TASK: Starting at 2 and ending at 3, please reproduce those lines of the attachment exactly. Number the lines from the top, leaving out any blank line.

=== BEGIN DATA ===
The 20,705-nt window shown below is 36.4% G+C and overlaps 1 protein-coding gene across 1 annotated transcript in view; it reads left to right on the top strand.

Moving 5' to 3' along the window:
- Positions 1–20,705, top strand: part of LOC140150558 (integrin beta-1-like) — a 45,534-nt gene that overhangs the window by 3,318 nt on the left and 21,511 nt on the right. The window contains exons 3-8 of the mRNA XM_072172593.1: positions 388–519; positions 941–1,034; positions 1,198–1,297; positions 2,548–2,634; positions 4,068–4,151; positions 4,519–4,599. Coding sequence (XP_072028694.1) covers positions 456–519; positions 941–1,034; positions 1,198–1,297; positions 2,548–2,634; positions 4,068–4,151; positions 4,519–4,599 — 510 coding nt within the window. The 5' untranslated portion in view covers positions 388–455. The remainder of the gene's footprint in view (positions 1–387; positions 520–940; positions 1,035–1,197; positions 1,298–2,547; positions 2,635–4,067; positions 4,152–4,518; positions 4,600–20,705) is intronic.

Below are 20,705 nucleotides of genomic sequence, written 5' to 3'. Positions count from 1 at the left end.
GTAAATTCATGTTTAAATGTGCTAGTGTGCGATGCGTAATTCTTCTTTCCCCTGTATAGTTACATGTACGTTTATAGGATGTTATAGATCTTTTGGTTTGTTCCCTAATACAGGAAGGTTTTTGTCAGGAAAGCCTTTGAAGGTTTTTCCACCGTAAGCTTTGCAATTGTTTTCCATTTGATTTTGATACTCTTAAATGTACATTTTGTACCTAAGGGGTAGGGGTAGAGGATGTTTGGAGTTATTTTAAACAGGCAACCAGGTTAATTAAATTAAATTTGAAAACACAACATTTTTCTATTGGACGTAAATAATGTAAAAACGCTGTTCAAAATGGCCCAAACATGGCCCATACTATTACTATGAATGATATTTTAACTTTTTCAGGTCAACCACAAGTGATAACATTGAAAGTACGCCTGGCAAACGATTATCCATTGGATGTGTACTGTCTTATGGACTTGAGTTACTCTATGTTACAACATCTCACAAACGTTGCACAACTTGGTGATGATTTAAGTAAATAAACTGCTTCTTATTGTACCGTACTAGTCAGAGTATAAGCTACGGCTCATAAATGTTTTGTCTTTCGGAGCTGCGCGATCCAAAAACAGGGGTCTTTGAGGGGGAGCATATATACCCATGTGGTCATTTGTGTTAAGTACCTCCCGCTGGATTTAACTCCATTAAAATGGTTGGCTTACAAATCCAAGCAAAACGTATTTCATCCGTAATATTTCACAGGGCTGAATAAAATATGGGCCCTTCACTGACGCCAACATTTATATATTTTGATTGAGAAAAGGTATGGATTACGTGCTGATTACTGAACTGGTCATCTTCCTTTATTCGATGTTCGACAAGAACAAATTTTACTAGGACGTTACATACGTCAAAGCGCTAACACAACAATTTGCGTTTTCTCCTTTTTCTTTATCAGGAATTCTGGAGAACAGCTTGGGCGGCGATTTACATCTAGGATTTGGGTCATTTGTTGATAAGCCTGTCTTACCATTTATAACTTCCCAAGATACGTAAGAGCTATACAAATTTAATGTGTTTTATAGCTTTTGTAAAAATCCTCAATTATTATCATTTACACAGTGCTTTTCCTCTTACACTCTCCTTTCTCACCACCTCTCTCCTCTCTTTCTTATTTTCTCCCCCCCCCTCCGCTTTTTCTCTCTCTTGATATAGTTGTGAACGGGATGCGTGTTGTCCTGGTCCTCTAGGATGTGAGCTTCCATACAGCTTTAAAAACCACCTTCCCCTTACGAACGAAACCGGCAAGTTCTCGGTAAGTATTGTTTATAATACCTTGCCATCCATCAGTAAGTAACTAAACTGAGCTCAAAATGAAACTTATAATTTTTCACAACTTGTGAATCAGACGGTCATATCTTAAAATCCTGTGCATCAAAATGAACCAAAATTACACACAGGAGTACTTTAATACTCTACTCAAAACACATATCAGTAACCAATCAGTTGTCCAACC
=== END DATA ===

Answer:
Moving 5' to 3' along the window:
- Positions 1–20,705, top strand: part of LOC140150558 (integrin beta-1-like) — a 45,534-nt gene that overhangs the window by 3,318 nt on the left and 21,511 nt on the right. The window contains exons 3-8 of the mRNA XM_072172593.1: positions 388–519; positions 941–1,034; positions 1,198–1,297; positions 2,548–2,634; positions 4,068–4,151; positions 4,519–4,599. Coding sequence (XP_072028694.1) covers positions 456–519; positions 941–1,034; positions 1,198–1,297; positions 2,548–2,634; positions 4,068–4,151; positions 4,519–4,599 — 510 coding nt within the window. The 5' untranslated portion in view covers positions 388–455. The remainder of the gene's footprint in view (positions 1–387; positions 520–940; positions 1,035–1,197; positions 1,298–2,547; positions 2,635–4,067; positions 4,152–4,518; positions 4,600–20,705) is intronic.